WE were a little unlucky in the Wimbledon semi finals in the sense that three of the four sets played out between Roger Federer and Rafael Nadal were fairly typical of their career series, but the one that wasn’t ended in a first set tie break.
That rather edgy first set downed our no tie breaks wager, but anyone that took a chance on the 3-1 win for Novak Djokovic that I suggested at 3.75 in the other semi final would have enjoyed a nice winner.
We’ve made a fair profit of just over three points on the daily bets so far this Wimbledon and on Sunday we have the final that seemed the most likely one at the outset.
Novak Djokovic vs Roger Federer
I said at the start of the two weeks at the All England Club that it was hard to see past Djokovic winning the title and I’m sticking to that ahead of the 48th career clash between these two superstars.
Federer, as I said could happen in my semi final preview, raised his level quite a few notches from previous rounds against Rafael Nadal to take down the Spaniard and move through to a 12th Wimbledon singles final.
I didn’t fancy backing him to do so mainly due to his age and the form that Nadal had shown up until that point, but it was a rather muddled performance from Nadal, who didn’t return well and failed to show that same form other than in patches.
And the same applies again in the final, with the soon-to-be-38-year-old having to come back from a tough battle, physically and emotionally, against his old rival just to make the final.
Fed is yet to beat Nadal and Djokovic at the same major and it goes against all precedent that he’s still out there producing a high level against the world’s best at his age.
Whether that Nadal battle will have any effect on Federer in the final I’m not sure, but in any case he has his work cut out against an opponent that’s ultra solid, makes very few mistakes and is almost six years younger.
Djokovic has won eight of the last 10 meetings between this pair and key to his success over the Swiss in those matches and in their two Wimbledon finals (in 2014 and 2015) is the respective amount of second serve points won.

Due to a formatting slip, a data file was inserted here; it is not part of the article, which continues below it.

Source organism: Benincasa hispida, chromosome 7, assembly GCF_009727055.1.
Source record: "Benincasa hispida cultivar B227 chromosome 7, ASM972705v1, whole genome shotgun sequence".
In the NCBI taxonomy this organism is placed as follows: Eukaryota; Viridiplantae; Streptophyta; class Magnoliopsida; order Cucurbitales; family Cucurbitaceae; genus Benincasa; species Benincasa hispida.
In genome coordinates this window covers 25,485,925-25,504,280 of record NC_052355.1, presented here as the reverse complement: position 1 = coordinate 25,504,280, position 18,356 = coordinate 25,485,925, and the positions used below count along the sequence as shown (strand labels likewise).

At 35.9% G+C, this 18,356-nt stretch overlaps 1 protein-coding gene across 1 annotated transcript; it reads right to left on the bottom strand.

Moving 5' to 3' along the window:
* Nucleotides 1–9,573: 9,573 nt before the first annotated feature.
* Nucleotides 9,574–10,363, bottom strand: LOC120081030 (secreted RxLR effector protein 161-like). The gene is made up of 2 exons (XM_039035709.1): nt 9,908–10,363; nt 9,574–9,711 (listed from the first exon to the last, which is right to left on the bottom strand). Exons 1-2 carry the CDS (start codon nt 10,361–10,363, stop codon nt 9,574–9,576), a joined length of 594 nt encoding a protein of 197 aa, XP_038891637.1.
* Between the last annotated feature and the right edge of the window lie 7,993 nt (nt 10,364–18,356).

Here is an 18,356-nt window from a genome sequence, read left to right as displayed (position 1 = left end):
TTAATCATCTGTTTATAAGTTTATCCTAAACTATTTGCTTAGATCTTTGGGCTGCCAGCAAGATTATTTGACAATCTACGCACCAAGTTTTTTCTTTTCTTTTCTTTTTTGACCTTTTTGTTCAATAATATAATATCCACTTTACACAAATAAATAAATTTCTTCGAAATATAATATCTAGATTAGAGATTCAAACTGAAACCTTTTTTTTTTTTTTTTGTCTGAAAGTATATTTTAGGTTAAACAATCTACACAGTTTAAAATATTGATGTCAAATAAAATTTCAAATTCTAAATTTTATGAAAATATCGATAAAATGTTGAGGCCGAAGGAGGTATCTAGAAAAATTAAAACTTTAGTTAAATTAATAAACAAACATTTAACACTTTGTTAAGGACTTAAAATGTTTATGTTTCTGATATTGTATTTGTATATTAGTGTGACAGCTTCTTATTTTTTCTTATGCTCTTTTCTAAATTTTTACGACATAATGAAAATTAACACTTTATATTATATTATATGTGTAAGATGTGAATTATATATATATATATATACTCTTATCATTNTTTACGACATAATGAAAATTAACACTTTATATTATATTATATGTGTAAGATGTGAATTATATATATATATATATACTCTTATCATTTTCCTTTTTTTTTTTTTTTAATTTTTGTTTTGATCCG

The Serb is able to defend his second delivery quite a lot more effectively than Federer, as the numbers show.
When Djokovic beat Federer in the 2014 final he won 65% of his second serve points (Federer 44%) and a year later Djokovic won 60% on his second ball (Federer 48%).
And those two wins were against a Federer serving at 69% and 66% of first serves in and of course four to five years younger than now.
If we take their last 10 main level clashes on all surfaces we see that it’s a similar story, with Djokovic winning 62.2% on his second serve and Federer 49%.
The Serb has also held serve 10% more often at 90% to Federer’s 80%, so it’s largely the disparity on second serve points won that has tipped the balance in Djokovic’s favour in this career series lately.
Fed has also struggled to convert break points against Djokovic, with the Swiss taking a mere 23% of his break chances in their last 10 clashes and just 14% in that 2015 Wimbledon final.
I’d probably want a bigger price before backing the Swiss here, as he’s a 2.50 chance today, which isn’t much bigger than four years ago when he was a 2.26 shot to beat Djokovic in that Wimbledon final.
It’s certainly not an impossible ask for Federer – few things are on a tennis court for this man – but he’ll have to play not far off flawless tennis and for a sustained period to beat Djokovic and I’d want better odds on that happening at his age after a tough semi final battle.
History suggests that Federer simply has to win the opening set to have much of a chance against this opponent, with Djokovic winning 18 of their 19 matches when he’s taken the opening set (and all six at Grand Slam level), so Djokovic to win the first set and the match at a shade of odds-against is an option, along with Djokovic to win or Djokovic to win 3-1 at 4.25.
- 0.5 points win Djokovic to beat Federer 3-1 (4.25, Unibet)